I really feel (like I said before) that there are probably more bus people in denial of their position. Everyone aspiring to have the airport life, then beating down other bus people as if they aren’t bus people themselves. Manipulated by the frequent fliers. Helping to keep the status clear.

At the 2004 Democratic convention, Obama said, “There is not a Black America, White America, a Latino America, and an Asian America. There is the United States of America.”

I feel Obama when he says things like this. It’s an appeal for unity. It’s a call to brotherhood. It’s Jesse Jackson’s rainbow nation. And yet at the same time, we are sitting here typing away about the two worlds on the same planet . . . because it would be obnoxious to not recognize the gap.

So anyway, I’m just left here wondering if the talk of two worlds on one planet is more hurtful or helpful. And is Obama’s one United States more helpful or hurtful?

All well. . . I think he’s still the best president we’ve had this century.

Kim Mosley said...

Rather than "we are what..." I should have said, "we see ourselves how we think others see us." We are buddha, and we usually don't see that.

Your right about people thinking of themselves as plane people. I did a survey and asked my wife if she was a plane or bus person. She said, "do you ever see me at the bus station?"

Maybe the answer to whether we should focus on the oneness, or the disparity... is the buddhist answer, "not two, not one" when talking about the mind/body.

Kate Freeman said...

I should have said, "we see ourselves how we think others see us." --- Mr. Kim

Still don’t really get it. I’m just going to tell myself from now on that people think I’m great. Therefore, I am great. Good enough.

If one feels that the ‘two worlds on one planet’ condition seems unacceptable, what is the alternative? Is the goal to bring everyone up to airport status, bring the airport people down to bus status. . . or just have everyone drive cars? If you perceive yourself to have privilege, what do you do with it? If you feel you have no privilege, what exactly keeps you out of the airport?

I have privilege. I know that. The only thing keeping me out of the airport at this time has very little to do with an inability to be there. It has more to do with how I feel when I am there. I don’t think it is that way for most bus riders. Moreover, I have not figured out what the hell I’m supposed to do with my privilege. . . This is a source of much frustration.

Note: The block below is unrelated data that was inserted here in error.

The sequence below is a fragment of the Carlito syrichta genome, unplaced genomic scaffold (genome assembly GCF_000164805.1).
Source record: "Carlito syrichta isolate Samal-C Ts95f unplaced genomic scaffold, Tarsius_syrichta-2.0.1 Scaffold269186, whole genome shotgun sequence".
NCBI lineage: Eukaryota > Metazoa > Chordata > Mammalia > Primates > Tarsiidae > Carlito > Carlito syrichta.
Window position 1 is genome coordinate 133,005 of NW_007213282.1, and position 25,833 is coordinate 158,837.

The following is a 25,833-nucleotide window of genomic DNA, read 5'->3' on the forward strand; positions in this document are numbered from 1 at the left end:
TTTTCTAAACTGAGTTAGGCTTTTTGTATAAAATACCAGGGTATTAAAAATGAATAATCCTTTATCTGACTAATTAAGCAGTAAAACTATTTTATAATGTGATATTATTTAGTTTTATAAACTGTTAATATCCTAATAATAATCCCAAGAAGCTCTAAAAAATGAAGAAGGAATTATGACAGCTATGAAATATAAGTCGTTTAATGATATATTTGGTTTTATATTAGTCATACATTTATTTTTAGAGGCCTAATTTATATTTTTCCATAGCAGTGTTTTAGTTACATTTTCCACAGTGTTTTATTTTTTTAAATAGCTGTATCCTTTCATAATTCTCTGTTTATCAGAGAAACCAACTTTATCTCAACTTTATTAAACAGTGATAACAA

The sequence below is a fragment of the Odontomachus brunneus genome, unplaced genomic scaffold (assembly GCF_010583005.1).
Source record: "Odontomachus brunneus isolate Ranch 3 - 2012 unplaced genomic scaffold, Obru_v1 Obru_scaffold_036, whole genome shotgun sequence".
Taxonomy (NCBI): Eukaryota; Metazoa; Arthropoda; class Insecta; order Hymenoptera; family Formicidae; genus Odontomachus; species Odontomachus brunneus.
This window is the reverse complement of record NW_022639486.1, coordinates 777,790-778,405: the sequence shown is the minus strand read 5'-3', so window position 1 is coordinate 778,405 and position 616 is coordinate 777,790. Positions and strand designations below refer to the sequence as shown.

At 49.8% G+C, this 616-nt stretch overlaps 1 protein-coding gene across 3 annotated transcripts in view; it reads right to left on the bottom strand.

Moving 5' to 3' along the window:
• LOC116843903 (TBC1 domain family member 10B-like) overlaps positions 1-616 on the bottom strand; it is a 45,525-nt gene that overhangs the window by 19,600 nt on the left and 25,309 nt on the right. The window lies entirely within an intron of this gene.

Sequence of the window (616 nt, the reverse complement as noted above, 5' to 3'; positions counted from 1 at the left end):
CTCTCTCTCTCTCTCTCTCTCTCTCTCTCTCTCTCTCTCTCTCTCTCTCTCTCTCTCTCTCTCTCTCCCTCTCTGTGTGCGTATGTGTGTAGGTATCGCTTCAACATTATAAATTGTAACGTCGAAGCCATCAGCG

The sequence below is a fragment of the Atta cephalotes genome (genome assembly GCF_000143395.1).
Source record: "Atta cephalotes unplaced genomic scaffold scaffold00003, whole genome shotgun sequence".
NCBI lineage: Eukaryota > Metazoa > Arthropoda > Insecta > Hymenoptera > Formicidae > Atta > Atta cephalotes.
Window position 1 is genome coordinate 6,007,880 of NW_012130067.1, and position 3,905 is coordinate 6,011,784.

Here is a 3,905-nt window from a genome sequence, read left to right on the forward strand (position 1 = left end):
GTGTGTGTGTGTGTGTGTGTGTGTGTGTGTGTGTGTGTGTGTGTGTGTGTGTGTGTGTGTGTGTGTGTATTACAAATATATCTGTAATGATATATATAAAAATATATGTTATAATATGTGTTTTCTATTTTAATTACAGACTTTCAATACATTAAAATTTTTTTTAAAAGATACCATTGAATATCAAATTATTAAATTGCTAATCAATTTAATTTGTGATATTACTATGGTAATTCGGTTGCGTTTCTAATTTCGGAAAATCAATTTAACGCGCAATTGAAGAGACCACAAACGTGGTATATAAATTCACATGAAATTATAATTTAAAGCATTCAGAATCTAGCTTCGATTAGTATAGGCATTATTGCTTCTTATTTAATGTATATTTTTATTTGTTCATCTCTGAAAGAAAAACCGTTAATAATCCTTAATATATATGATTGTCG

Bus people and airport people. . . My friend that works for a mortgage company told me that her coworkers always refer to black people as ‘Canadians’ because it would be racist to talk about black people. . . Please assure me that this is not what we are doing.

Kim Mosley said...

I asked a sociologist about the perspective. She writes, "The view that you're referring to sounds like Charles H. Cooley's theory of self-development which he called "the looking glass self," wherein he argued that there's no self-development nor capacity for reflexive thought until and unless you engage in increasingly sophisticated social interaction with others (which typically happens across the life course, though he didn't assign ages to any of his "stages" of self-development). According to Cooley, we use the reaction of others as a mirror for our own self concept development. He also acknowledged that the mirror can be "distorted," by the way, meaning that we can--and frequently do--get it "wrong." That is, we misinterpret what we think we see all of the time, and we certainly misunderstand how others think about us. Nevertheless, we tend to act on our definitions of reality, anyway, and in doing so, that reality is well, real. Cooley was an early proponent of symbolic interactionism, of course, which argues that society itself is constructed (and maintained) by people's everyday interactions, and by their subjective definitions. It's a much more fluid and dynamic theory of society and culture than the big, macro-level theories (think Marxism), but it does tend to be ahistoric and apolitical. Not surprisingly, it developed in 20th century United States."

She wanted me to give credit to David M. Newman, too (DePauw University); [for] the way he frames information heavily influenced her own understanding, and lectures, too.

Kim Mosley said...

Miss Kate brings up two points. The first is whether the two worlds on one planet is unacceptable, and whether there is an alternative. I think undue (whatever that means) suffering is not acceptable. I hope we can lessen that suffering. So maybe the gap between the bus and the plane people can be less.

And the second is whether it is racist to separate people by color... if that is what we are doing. I've taken enough workshops about racism to know that few of us can really prove our innocence. The best we can do is to become more aware of our perceptions and reactions. Moving from one world to another within an hour made me very aware that privilege (at least in Memphis) seems rampant.

Joshua, 1980